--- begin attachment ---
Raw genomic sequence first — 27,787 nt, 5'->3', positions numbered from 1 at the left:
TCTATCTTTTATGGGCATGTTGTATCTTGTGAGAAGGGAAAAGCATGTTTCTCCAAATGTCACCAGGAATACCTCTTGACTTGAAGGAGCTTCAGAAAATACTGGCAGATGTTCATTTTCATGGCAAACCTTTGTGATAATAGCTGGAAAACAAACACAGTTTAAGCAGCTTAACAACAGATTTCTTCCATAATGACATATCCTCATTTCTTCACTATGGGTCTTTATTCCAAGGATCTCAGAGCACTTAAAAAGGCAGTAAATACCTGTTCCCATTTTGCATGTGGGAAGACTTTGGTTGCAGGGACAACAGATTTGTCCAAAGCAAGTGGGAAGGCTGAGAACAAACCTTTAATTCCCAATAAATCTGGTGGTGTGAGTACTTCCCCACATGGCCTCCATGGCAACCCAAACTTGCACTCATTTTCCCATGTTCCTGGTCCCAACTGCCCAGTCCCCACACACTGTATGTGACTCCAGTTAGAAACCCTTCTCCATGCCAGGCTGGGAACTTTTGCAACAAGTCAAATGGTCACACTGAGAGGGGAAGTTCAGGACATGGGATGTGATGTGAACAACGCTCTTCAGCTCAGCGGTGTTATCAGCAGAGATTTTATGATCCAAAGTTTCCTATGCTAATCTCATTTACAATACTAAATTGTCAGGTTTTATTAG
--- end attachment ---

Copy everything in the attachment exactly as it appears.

Raw genomic sequence first — 27,787 nt, 5'->3', positions numbered from 1 at the left:
TCTATCTTTTATGGGCATGTTGTATCTTGTGAGAAGGGAAAAGCATGTTTCTCCAAATGTCACCAGGAATACCTCTTGACTTGAAGGAGCTTCAGAAAATACTGGCAGATGTTCATTTTCATGGCAAACCTTTGTGATAATAGCTGGAAAACAAACACAGTTTAAGCAGCTTAACAACAGATTTCTTCCATAATGACATATCCTCATTTCTTCACTATGGGTCTTTATTCCAAGGATCTCAGAGCACTTAAAAAGGCAGTAAATACCTGTTCCCATTTTGCATGTGGGAAGACTTTGGTTGCAGGGACAACAGATTTGTCCAAAGCAAGTGGGAAGGCTGAGAACAAACCTTTAATTCCCAATAAATCTGGTGGTGTGAGTACTTCCCCACATGGCCTCCATGGCAACCCAAACTTGCACTCATTTTCCCATGTTCCTGGTCCCAACTGCCCAGTCCCCACACACTGTATGTGACTCCAGTTAGAAACCCTTCTCCATGCCAGGCTGGGAACTTTTGCAACAAGTCAAATGGTCACACTGAGAGGGGAAGTTCAGGACATGGGATGTGATGTGAACAACGCTCTTCAGCTCAGCGGTGTTATCAGCAGAGATTTTATGATCCAAAGTTTCCTATGCTAATCTCATTTACAATACTAAATTGTCAGGTTTTATTAG